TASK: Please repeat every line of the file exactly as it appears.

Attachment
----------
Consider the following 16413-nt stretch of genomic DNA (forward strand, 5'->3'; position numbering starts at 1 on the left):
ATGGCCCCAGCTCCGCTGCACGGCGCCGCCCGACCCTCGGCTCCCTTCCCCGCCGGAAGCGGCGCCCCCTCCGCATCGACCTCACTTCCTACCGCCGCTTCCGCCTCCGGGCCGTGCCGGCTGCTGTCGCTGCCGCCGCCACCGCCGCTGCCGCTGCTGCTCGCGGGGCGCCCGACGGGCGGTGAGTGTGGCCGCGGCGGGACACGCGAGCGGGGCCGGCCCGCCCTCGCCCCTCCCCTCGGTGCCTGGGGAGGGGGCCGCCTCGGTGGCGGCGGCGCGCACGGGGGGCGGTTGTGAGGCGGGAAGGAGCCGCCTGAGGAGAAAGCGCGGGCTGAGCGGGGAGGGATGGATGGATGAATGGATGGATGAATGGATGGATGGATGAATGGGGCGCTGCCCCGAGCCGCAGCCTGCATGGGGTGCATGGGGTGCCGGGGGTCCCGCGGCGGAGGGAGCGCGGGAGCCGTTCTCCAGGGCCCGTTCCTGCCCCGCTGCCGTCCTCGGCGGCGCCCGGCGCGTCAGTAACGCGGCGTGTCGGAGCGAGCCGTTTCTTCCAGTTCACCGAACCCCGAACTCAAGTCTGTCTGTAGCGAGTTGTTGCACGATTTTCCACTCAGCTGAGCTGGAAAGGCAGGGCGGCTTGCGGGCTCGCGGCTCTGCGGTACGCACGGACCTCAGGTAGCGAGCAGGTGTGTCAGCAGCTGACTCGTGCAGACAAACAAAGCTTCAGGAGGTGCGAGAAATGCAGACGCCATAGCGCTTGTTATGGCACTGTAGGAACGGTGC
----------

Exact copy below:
Consider the following 16413-nt stretch of genomic DNA (forward strand, 5'->3'; position numbering starts at 1 on the left):
ATGGCCCCAGCTCCGCTGCACGGCGCCGCCCGACCCTCGGCTCCCTTCCCCGCCGGAAGCGGCGCCCCCTCCGCATCGACCTCACTTCCTACCGCCGCTTCCGCCTCCGGGCCGTGCCGGCTGCTGTCGCTGCCGCCGCCACCGCCGCTGCCGCTGCTGCTCGCGGGGCGCCCGACGGGCGGTGAGTGTGGCCGCGGCGGGACACGCGAGCGGGGCCGGCCCGCCCTCGCCCCTCCCCTCGGTGCCTGGGGAGGGGGCCGCCTCGGTGGCGGCGGCGCGCACGGGGGGCGGTTGTGAGGCGGGAAGGAGCCGCCTGAGGAGAAAGCGCGGGCTGAGCGGGGAGGGATGGATGGATGAATGGATGGATGAATGGATGGATGGATGAATGGGGCGCTGCCCCGAGCCGCAGCCTGCATGGGGTGCATGGGGTGCCGGGGGTCCCGCGGCGGAGGGAGCGCGGGAGCCGTTCTCCAGGGCCCGTTCCTGCCCCGCTGCCGTCCTCGGCGGCGCCCGGCGCGTCAGTAACGCGGCGTGTCGGAGCGAGCCGTTTCTTCCAGTTCACCGAACCCCGAACTCAAGTCTGTCTGTAGCGAGTTGTTGCACGATTTTCCACTCAGCTGAGCTGGAAAGGCAGGGCGGCTTGCGGGCTCGCGGCTCTGCGGTACGCACGGACCTCAGGTAGCGAGCAGGTGTGTCAGCAGCTGACTCGTGCAGACAAACAAAGCTTCAGGAGGTGCGAGAAATGCAGACGCCATAGCGCTTGTTATGGCACTGTAGGAACGGTGC